Sister Thérèse Bibeau
“Truly I tell you, whatever you did for one of the least of these brothers and sisters of mine, you did for me.” (Mt. 25, 40)
January 15, 2016, Sister Thérèse Bibeau,
in religion Marie-Olivier
went home to God.
She was 86 years old and had been professed for 68 years.
Born in Montreal, Quebec, she was the oldest of the six children
of Olivier Bibeau and Diana Bussières.
Thérèse was 6 years old when her mother died the day after the birth of her 6th child. Her father, a boat captain, was often away from home. It was the godfathers and godmothers who took the little orphans in. Four years later, when their father remarried, he brought his two little girls back home. Thérèse attended École Marchand, and subsequently Écoles St-Clément, Stadacona and Collège Commercial Archambault.
She later worked in an office for four months after which she entered the Novitiate of the Sisters of the Holy Names of Jesus and Mary, with whom she had become acquainted during her studies. She was 17 years old at the time.
Marie-Olivier began her career teaching young boys in first grade at École Marie-Rose in Beauharnois. After 5 years, she began changing schools almost every year. For 30 years, at both the elementary level and the secondary level, she conducted her classes professionally, making an impression on her students through her absolutely authentic and dynamic presence, especially in catechetics, which quickly became her speciality. Several schools in Montreal and Longueuil benefitted from her competence and convictions. She also became involved in the parish, she worked on committees for liturgy, ecumenism, youth centers and drop-in centers for 16-20 year olds.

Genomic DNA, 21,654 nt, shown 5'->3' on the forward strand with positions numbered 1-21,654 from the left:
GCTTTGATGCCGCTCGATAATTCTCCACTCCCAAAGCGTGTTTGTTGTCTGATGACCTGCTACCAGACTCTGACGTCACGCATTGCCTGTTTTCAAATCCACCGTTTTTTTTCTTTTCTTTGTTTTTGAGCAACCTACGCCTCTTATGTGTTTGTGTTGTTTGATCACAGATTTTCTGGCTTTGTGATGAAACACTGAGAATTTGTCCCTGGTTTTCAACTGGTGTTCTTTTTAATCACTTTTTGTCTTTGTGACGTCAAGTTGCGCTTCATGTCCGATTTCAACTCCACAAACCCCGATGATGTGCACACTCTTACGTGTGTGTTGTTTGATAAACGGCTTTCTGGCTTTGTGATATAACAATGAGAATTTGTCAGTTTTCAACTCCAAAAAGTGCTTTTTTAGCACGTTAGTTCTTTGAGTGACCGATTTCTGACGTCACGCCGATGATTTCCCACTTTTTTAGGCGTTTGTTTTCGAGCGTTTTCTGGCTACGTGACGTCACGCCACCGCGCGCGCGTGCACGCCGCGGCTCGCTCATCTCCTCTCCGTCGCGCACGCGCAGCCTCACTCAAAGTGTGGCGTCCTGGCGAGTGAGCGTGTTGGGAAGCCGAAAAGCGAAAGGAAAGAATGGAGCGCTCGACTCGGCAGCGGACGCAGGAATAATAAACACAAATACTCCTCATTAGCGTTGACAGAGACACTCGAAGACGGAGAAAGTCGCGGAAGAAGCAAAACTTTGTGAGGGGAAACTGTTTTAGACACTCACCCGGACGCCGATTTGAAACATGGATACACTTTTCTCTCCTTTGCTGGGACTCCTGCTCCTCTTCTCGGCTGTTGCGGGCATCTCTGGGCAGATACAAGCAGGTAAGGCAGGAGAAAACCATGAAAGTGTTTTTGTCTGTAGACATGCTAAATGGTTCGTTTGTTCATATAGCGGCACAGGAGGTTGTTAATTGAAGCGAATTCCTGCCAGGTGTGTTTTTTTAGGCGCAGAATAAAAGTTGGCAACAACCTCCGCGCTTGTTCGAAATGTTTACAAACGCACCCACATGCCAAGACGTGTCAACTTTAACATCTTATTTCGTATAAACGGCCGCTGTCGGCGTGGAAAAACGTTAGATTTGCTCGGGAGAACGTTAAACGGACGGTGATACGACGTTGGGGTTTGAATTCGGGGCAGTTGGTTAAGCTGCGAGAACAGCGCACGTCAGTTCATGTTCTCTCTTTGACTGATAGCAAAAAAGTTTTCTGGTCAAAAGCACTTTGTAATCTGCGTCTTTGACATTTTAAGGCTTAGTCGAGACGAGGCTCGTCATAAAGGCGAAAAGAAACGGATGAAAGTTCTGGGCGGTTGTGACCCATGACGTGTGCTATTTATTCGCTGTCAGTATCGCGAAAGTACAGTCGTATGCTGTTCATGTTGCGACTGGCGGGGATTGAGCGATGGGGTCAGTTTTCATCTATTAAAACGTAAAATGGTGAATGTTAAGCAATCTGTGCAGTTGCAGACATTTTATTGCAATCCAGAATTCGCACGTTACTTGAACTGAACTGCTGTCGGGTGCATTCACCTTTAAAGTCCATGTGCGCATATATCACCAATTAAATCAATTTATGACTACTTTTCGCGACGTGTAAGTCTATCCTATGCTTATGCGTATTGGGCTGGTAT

“Sister Thérèse tirelessly welcomed young people, paying special attention to each one of them.” “She even took time to speak to each one of us to tell us which quality was inherent to each of us. Her influence on my spiritual life is still present; with her, Jesus entered my life” (a pupil from 1957 sent us this). “Her classroom was a place of culture and joy during work.”
After a one-year sabbatical, Sister Thérèse became involved at Maison du Père, a drop-in center for homeless people in Montreal. There she was a counsellor, a key contributor and a member of the Réseau d’aide de Montréal (Montreal Assistance Network). This new apostolate focused on social justice, and her presence to the homeless people, nurtured her life and her passion. In the 1970’s, she lived with small groups of Sisters, moving when necessary so consequently lived in various neighborhoods. A woman of the people, she challenged others by being in solidarity with the homeless. She was in contact with the organization “SDF” (sans domicile fixe) – the homeless.
“The projects which she held dear to her heart were related to social commitments to individuals and families. She prepared a literacy program, helped with the integration of immigrants, led a base community, and intervened with those who were suffering from addiction…”
Sister Thérèse found it difficult to reintegrate into daily community life when her health no longer allowed for her to be “on the street”: – a difficulty she had to accept the last 5 years of her life. From Résidence Marie-Rose-Durocher, Sister Thérèse moved to the infirmary at Maison Jésus-Marie where she lived for less than a year. Subsequent to a fall, and a massive stroke, Thérèse went to meet the One whom she had loved and served with devotion.
The Lord opened his “HOME”, adapted specially for her!